The most common translation of Tapas is ‘self discipline’. For the yogi the heart of this is the self-discipline to practice, ideally every day. We come back to the mat day after day despite what may be occurring in our lives. The sutras remind us-
“Only when a correct method is cultivated continuously over a long period of time with total wholehearted devotion does the practice becomes strong and well established’, or as Pattabi Jois said – ‘Practice, practice, practice’.
Important for the yogi is self- discipline in maintaining a sattvic diet, surrounding yourself with positive influences from friends to films; employment and entertainment; nurturing and nourishing the body, mind, spirit and spending time in nature.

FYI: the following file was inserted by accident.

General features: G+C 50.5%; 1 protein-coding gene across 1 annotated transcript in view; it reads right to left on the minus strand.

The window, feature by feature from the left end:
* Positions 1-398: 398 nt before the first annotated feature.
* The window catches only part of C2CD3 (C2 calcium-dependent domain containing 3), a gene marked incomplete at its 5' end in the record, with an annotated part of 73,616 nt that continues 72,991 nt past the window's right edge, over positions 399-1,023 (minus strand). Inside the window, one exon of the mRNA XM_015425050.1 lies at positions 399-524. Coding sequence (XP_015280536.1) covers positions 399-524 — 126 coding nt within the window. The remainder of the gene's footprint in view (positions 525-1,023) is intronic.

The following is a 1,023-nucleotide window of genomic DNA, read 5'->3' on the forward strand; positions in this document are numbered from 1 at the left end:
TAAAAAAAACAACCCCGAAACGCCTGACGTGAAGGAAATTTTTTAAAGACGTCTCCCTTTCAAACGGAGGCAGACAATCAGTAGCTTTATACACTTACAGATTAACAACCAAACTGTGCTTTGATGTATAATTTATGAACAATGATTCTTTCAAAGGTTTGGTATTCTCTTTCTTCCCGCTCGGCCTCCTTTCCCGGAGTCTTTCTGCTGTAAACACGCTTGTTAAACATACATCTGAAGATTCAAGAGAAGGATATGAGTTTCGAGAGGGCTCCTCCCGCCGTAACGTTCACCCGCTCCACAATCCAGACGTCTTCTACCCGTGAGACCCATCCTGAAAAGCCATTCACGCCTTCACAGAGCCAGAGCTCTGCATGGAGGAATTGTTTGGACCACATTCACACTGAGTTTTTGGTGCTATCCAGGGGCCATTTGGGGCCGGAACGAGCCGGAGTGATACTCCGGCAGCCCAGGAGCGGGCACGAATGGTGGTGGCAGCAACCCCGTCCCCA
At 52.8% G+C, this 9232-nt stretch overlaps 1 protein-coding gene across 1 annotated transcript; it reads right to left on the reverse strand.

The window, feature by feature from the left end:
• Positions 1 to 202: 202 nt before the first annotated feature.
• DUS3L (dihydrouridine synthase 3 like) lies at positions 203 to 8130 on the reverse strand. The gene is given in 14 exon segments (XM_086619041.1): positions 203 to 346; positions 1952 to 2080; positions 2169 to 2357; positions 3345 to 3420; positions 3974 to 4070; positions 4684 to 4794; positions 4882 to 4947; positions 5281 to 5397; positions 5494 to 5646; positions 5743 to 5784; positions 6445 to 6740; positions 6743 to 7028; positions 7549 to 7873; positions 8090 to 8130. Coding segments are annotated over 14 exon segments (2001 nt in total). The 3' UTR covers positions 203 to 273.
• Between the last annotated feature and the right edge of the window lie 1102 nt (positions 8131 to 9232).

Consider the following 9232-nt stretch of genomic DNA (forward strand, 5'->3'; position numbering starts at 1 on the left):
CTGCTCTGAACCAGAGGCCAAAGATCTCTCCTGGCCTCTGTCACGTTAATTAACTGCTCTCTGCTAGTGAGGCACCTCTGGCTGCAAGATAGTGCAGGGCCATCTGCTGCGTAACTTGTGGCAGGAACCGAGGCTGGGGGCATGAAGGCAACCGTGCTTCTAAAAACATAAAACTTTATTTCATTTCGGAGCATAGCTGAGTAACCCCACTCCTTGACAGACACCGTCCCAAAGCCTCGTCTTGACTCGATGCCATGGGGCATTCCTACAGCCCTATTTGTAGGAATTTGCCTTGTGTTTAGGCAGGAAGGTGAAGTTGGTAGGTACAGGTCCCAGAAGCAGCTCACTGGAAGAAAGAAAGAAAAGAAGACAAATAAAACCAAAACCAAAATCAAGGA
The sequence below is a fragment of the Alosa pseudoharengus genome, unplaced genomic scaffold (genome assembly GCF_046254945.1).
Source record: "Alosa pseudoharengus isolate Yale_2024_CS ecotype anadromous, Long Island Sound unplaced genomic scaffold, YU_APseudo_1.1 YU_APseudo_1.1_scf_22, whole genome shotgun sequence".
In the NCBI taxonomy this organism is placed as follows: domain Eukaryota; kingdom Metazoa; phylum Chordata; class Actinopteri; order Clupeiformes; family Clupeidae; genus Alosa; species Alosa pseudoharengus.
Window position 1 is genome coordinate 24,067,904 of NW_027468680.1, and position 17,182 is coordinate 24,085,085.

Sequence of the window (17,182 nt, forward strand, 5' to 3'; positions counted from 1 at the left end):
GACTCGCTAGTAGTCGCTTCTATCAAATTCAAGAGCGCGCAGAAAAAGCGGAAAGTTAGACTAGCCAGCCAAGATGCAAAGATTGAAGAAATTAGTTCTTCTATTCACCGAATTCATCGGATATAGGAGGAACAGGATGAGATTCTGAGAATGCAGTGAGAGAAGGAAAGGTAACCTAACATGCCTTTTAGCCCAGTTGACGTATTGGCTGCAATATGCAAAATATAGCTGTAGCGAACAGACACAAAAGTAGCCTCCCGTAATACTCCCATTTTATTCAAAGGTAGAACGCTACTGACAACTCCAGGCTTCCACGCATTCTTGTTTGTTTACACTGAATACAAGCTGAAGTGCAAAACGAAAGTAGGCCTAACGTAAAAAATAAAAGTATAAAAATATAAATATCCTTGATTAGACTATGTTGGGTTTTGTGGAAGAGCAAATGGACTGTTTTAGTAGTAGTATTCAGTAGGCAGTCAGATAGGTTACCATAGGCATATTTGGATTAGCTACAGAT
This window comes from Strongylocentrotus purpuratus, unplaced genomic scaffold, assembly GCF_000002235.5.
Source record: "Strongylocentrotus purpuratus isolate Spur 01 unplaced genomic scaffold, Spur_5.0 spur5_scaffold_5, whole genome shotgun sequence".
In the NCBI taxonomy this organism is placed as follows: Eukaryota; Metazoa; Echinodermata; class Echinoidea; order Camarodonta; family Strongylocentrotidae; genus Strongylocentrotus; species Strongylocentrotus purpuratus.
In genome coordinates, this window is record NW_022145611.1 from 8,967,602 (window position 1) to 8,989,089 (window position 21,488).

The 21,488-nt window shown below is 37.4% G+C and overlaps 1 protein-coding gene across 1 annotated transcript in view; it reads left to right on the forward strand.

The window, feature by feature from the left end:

The more literal translation of Tapas is ‘heat’ or ‘fire’ or ‘ to burn’ and in this sense we practice asana, pranayama and meditation to burn off impurities. Impurities can occur in the body, the mind or energetically. Tapas can help us to cultivate a burning desire for spiritual progress, to create a fiery passion for transformation and to proceed on the path with willingness, enthusiasm and self discipline.
What does tapas mean to you – on and off the mat? Join in the conversation on facebook or email us.